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According to research by professor Virginia H. But the biscuit appears to have held primacy in sustaining the soldiers.

One observer noted ovens in Istanbul that were solely dedicated to biscuit-baking for the military. Another wrote angrily about biscuit bakers hoarding excess flour for profit and replacing it with dirt, resulting in the death of many soldiers. George Washington —along with his quartermaster and commissary general—had a major problem in feeding the continental army.

Congress lacked taxing authority and thereby lacked the funds to purchase supplies. It was a problem compounded by transportation and other supply issues.

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The result, according to Joseph Glatthaar, a professor of history at University of North Carolina-Chapel Hill, was that soldiers would often go days without a ration. But the army brass were rarely able to deliver. Soldiers would beg from civilians and supplement with whatever animals they could find. Congress pressured Washington to seize food—paid for with low value paper currency effectively an IOU —but the general worried the practice would alienate the colonials.

When all was going to plan, French rations included 24 ounces of bread, a half-pound of meat, an ounce of rice or 2 ounces of dried beans or peas or lentils, a quart of wine, a gill of brandy and a half a gill of vinegar French measurements are slightly different, so these amounts are approximate. When bread was unavailable, rough little doughboys would be made from flour, salt and water, baked in the fire, or mixed with stew. What helped sustain French troops was that European agriculture had switched towards things like the potatoes and corn, which one can eat almost right out of the ground.

Timothy H. During campaigns, especially as the Union soldiers moved South, seasonal fruits and vegetables, like apples and sweet potatoes, could be pillaged from orchards and farms. Additionally, soldiers would receive care packages from home, as the Union postal system was fairly reliable throughout the war.

As for water, both the Union and Confederate armies could easily rely on lakes and streams, as water sources were rarely contaminated. The inch mortar "Dictator" mounted on a railroad flatcar before Petersburg, Va. Photographed by David Knox. Confederate Napoleon gun used in the defense of Atlanta, Photographed by Samuel A. Confederate torpedoes, shot, and shells in front of the arsenal, Charleston, S. Two photographers having lunch in the Bull Run area before the second battle, Mathew B.

Brady under fire with a battery before Petersburg, Va.

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Life of the Civil War Soldier in the Army

Brady, in the foreground, is wearing a straw hat. Brady's photographic outfit in the field near Petersburg, Va. Barnard's photographic equipment, southeast of Atlanta, Ga. Confederate prisoners captured in the Shenandoah Valley being guarded in a Union camp, May Three Confederate prisoners from the Battle of Gettysburg, July Baseball game between Union prisoners at Salisbury, N.

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Lithograph of a drawing by Maj. Otto Boetticher. Issuing rations. Andersonville Prison, Ga. Photographed by A. Libby Prison, Richmond, Va. Old Capitol Prison, Washington, D. Burying the dead at Fredericksburg, Va. Landing supplies at the wharf at City Point, Va. Men of the Quartermaster's Department building transport steamers on the Tennessee River at Chattanooga, Military Railroads, is standing on the bank supervising the work. The "General Haupt," the engine pulling the train in the photograph, was named in Haupt's honor. Photographed by Capt. Andrew J. Station at Hanover Junction, Pa.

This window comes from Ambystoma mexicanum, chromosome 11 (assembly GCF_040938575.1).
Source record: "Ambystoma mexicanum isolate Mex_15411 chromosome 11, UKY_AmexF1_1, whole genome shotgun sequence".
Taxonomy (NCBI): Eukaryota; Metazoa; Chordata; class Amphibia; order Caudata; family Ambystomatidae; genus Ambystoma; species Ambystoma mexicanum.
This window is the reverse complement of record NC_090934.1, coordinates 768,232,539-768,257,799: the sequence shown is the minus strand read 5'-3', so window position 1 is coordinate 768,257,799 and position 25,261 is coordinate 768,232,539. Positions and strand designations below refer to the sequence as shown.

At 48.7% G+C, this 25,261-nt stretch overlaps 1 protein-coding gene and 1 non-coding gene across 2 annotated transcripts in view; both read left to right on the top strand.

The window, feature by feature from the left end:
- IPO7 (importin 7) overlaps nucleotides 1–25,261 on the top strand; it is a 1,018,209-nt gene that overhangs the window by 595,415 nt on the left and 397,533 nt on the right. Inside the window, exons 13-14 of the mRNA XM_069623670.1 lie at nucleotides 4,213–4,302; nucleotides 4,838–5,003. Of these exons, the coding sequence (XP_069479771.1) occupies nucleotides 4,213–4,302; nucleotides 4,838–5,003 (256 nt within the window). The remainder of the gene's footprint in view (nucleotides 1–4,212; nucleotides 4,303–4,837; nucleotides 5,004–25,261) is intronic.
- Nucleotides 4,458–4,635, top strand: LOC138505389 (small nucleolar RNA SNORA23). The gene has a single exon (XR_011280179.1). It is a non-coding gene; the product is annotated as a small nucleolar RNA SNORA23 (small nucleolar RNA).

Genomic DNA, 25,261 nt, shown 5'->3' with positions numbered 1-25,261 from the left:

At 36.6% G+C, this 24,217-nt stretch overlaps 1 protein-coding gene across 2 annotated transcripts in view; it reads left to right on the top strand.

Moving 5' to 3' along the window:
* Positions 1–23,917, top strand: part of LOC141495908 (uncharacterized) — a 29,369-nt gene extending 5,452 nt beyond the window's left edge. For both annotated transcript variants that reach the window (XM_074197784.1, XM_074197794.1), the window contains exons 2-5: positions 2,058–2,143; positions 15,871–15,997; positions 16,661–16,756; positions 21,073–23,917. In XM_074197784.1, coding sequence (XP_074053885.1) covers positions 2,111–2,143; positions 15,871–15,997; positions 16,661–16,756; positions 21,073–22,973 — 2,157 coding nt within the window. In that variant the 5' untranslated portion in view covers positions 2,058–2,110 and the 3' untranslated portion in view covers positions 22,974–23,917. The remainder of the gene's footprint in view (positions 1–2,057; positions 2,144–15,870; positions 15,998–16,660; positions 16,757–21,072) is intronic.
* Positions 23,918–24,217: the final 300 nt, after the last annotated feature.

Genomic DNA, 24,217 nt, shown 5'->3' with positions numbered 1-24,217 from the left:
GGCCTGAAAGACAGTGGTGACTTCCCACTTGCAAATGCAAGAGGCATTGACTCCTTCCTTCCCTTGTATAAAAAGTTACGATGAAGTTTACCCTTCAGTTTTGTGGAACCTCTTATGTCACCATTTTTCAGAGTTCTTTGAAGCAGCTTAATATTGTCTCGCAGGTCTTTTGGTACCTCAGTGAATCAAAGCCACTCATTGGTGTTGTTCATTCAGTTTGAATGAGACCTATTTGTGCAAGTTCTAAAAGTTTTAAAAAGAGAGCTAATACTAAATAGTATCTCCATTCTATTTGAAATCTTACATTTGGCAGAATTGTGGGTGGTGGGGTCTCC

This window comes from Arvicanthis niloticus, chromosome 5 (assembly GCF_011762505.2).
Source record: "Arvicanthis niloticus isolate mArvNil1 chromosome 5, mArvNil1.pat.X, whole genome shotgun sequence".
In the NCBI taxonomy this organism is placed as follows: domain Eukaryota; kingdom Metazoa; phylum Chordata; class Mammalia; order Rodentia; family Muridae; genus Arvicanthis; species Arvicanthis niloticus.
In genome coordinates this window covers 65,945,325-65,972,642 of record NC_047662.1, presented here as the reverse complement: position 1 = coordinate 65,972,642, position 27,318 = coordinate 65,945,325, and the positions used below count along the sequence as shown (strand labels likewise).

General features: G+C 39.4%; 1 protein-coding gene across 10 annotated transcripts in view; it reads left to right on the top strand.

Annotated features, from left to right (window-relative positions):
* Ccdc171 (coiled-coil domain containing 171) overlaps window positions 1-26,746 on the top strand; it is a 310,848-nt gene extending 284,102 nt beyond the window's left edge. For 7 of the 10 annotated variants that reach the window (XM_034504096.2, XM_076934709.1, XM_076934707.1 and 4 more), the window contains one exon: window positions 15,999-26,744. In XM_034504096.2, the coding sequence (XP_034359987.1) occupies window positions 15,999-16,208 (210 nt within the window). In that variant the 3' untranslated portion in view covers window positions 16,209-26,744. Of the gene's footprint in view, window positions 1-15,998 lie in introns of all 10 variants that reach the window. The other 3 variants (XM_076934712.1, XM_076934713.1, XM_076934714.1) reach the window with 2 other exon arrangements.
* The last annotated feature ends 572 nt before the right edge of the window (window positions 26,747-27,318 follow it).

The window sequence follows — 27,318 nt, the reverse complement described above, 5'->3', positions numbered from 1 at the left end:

In November Lincoln had to change trains at this point to dedicate the Gettysburg Battlefield. Military Railroads engine "General Haupt," built in Ruins of the Confederate enginehouse at Atlanta, Ga.

World War I: Trench Warfare

Barnard, B Depot of the U. Military Railroads, City Point, Va. Military Railroads engine No. The engine "Firefly" on a trestle of the Orange and Alexandria Railroad. Fort Sumter, S. Confederate fortifications, Manassas, Va. Main street and church guarded by Union soldiers, Centreville, Va. Antietam Bridge, Md. Soldiers and wagons are crossing the bridge. Street scene, Warrenton, Va.

Fredericksburg, Va. View from across the Rappahannock River. Confederate dead behind the stone wall of Marye's Heights, Fredericksburg, Va. Union and Confederate dead, Gettysburg Battlefield, Pa. Lee and Gordon's Mills. Chickamauga Battlefield, Ga.

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General Meade's headquarters. Culpeper, Va.

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  • Edmund C. Bainbridge's Battery A, 1st U. Artillery, at the seige of Port Hudson, La. Palisades and chevaux-de-frise in front of the Potter House, Atlanta, Ga. Peachtree Street with wagon traffic, Atlanta, Ga. Street scene showing Sutlers Row, Chattanooga, Tenn. Fort Morgan, Mobile Point, Ala. Union entrenchments near Kenesaw Mountain, Ga. Nashville, Tenn. The "Pulpit" after capture, Fort Fisher, N. Harpers Ferry, W Va. High-angle view showing the confluence of the Shenandoah and Potomac Rivers.

    McLean house where General Lee surrendered. Appomattox Court House, Va. Ruins seen from the Circular Church, Charleston, S. Ruins seen from the capitol, Columbia, S. Soldiers in the trenches before battle, Petersburg, Va. National Archives Identifier Civil War historians and photo-historians have uncovered documentary evidence suggesting that this image of Union forces was taken by Andrew J. Russell just before the Second Battle of Fredericksburg in the spring of For more information, please see the item in the National Archives Catalog.